Ron Howard is remembering his longtime co-star and friend, Cindy Williams. Speaking to ET Monday, Howard said that the news of his “American Graffiti” co-star’s death came as a shock.
“It was a shocker to hear of Cindy’s passing. I remember her life spark and her energy,” the “Thirteen Lives” director shared. “I saw her last year in Palm Springs at an event and still saw that sparkle in her eyes. It’s so hard to imagine that she’s gone.”
Howard also reflected on their working relationship, appearing alongside Williams in a number of roles, including “American Graffiti”, a role Williams taught a young Howard to kiss for as well as several guest appearances on the “Happy Days” spin-off, “Laverne & Shirley”, where he again played Williams’ love interest.
“For a period of about four or five years, we were cast together in various projects, including ‘The Migrants’ — a dramatic TV movie — in 1974, based on a play by Tennessee Williams. We had a certain chemistry together. When we did ‘American Graffiti’, she was 24 and I was 18, but we played boyfriend and girlfriend.”
He continued, “Cindy wanted to be remembered for her range of characters that she created — different tones and different styles. She admired Carol Burnett for these qualities. Cindy had so much talent and she settled for none of the ‘Hollywood traffic’ — she just did her work.”
Williams died Wednesday, Jan. 25 following a short illness. Her family spokesperson, Liza Cranis, confirmed the news to ET Monday before sharing a statement from Williams’ children, Emily and Zak Hudson.
“The passing of our kind, hilarious mother, Cindy Williams, has brought us insurmountable sadness that could never truly be expressed. Knowing and loving her has been our joy and privilege. She was one of a kind, beautiful, generous and possessed a brilliant sense of humor and a glittering spirit that everyone loved,” the statement read. “We have always been, and will remain, SO proud of her for many things…her lifelong mission to rescue animals, her prolific artistry, her faith, and most of all, her ability to make the world laugh!”
“May that laughter continue in everyone, because she would want that. Thank you for loving our Mom, she loved you too,” the statement continued.
Anson Williams, who played Potsie on “Happy Days”, also paid tribute to the late actress in a statement Monday, in which he reflected on the devastating loss.
“I am devastated. The only thing bigger than her talent was her heart. She walked the walk of kindness, a giver never a taker, a star who made everyone she touched a bigger star. Her television and film performances will entertain for years to come, but her love for people will be paid forward for generations to come,” Williams shared. “Rest In Peace beautiful lady. I love you.”
Michael McKean, Williams’ “Laverne & Shirley” co-star also shared a statement, telling ET, “Cindy was so talented and so game. When she and Penny were cooking there’s no one who could touch them. She was a truly kind woman with a big heart and I’m very sad she’s gone.”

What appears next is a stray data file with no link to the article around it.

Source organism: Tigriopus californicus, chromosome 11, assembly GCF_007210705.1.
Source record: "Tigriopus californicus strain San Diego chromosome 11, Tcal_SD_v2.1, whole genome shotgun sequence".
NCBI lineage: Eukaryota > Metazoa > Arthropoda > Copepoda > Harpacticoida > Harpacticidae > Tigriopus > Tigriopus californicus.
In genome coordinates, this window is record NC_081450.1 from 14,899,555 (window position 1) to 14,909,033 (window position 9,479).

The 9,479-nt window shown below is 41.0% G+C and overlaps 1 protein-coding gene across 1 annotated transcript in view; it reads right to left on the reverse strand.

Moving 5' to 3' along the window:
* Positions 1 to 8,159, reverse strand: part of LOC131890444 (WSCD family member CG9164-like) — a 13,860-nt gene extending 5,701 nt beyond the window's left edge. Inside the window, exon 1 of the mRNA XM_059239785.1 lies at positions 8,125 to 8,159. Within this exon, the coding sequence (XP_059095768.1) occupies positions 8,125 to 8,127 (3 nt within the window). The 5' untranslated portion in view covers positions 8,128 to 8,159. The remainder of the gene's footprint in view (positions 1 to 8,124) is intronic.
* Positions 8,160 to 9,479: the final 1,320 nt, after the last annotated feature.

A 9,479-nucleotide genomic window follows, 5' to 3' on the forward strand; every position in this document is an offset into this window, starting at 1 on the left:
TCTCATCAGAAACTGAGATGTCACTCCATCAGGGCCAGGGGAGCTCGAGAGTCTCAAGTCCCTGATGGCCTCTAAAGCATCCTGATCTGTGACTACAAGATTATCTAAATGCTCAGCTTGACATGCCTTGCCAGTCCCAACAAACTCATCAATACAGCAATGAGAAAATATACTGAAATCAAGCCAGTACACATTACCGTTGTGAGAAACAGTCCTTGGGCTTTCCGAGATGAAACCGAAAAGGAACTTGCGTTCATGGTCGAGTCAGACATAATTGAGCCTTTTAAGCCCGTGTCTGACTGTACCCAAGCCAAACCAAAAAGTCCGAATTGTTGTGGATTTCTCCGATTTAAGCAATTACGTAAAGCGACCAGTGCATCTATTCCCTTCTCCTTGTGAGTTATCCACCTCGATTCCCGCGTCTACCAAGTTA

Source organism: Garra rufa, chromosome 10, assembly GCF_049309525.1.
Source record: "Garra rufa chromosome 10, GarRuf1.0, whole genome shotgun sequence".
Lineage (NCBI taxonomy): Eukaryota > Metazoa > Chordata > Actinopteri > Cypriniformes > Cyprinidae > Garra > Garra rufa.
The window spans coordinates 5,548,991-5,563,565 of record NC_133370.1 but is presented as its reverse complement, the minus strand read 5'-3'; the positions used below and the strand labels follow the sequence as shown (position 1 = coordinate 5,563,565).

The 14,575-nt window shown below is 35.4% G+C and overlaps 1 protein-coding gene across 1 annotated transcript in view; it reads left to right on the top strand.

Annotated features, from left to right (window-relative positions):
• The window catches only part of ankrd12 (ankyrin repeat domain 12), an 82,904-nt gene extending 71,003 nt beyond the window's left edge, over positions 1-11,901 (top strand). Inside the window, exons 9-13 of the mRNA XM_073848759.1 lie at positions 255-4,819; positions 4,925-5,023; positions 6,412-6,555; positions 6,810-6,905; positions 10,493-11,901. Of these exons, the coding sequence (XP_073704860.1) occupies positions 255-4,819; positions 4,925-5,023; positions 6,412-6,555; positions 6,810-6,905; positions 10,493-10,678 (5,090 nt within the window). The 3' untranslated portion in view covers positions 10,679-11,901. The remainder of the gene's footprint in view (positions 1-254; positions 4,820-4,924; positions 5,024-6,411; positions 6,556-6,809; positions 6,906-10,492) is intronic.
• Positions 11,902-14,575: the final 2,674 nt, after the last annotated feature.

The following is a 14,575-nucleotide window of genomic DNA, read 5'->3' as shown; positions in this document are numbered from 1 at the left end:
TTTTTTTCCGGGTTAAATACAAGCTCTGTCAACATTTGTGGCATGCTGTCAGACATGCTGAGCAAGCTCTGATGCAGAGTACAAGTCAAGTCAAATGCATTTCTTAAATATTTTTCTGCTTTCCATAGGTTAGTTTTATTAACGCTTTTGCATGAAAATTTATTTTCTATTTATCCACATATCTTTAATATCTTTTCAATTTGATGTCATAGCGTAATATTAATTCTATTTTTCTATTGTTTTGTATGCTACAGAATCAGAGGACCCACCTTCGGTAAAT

Backstage, Season 1: I'm offstage waiting for a cue. The script's been a tough one, so we're giving it 110% and the audience is having a great time. Cindy scoots by me to make her entrance and with a glorious grin, says: "Show's cookin'!". Amen. Thank you, Cindy.
— Michael McKean (@MJMcKean) January 31, 2023
Henry Winkler who also appeared on “Laverne & Shirley”, shared his thoughts on Williams’ passing, looking back to their first meeting on the set of “Happy Days”.
“Cindy has been my friend and professional colleague since I met her on the set of ‘Happy Days’ in 1975. Not once have I ever been in her presence when she wasn’t gracious, thoughtful and kind,” Winkler told ET in a statement. “Cindy’s talent was limitless. There was not a genre she could not conquer. I am so glad I knew her.”
Don Most, who played Ralph Malph on the sitcom also shared a statement.
“I am so devastated and incredibly saddened to hear of Cindy’s passing. I can’t stop crying. She was one of the sweetest people I knew. I loved working with her so very much,” Most said. “I will miss her dearly.”
As did producer, Bruce Kimmel, who worked with Williams on their upcoming Amazon Prime Video musical series, “Sami”.
“I’ve known her since we began at LACC in 1965, have loved her from the moment I laid eyes on her, and have had so many incredible adventures with her,” Kimmel shared. “We were as close as close can be, from then until now. And I’ve been watching her constantly as we’ve been editing the web series we just did and wrapped only two months ago. I’m so grateful to have had her be such an important part of my life for close to sixty years. I will miss her like crazy, but I’m just so happy we got to work together one final time and I can’t wait for the show to air – she was funny, charming, and brilliant right up to the end. I’ve never known anyone like her.”
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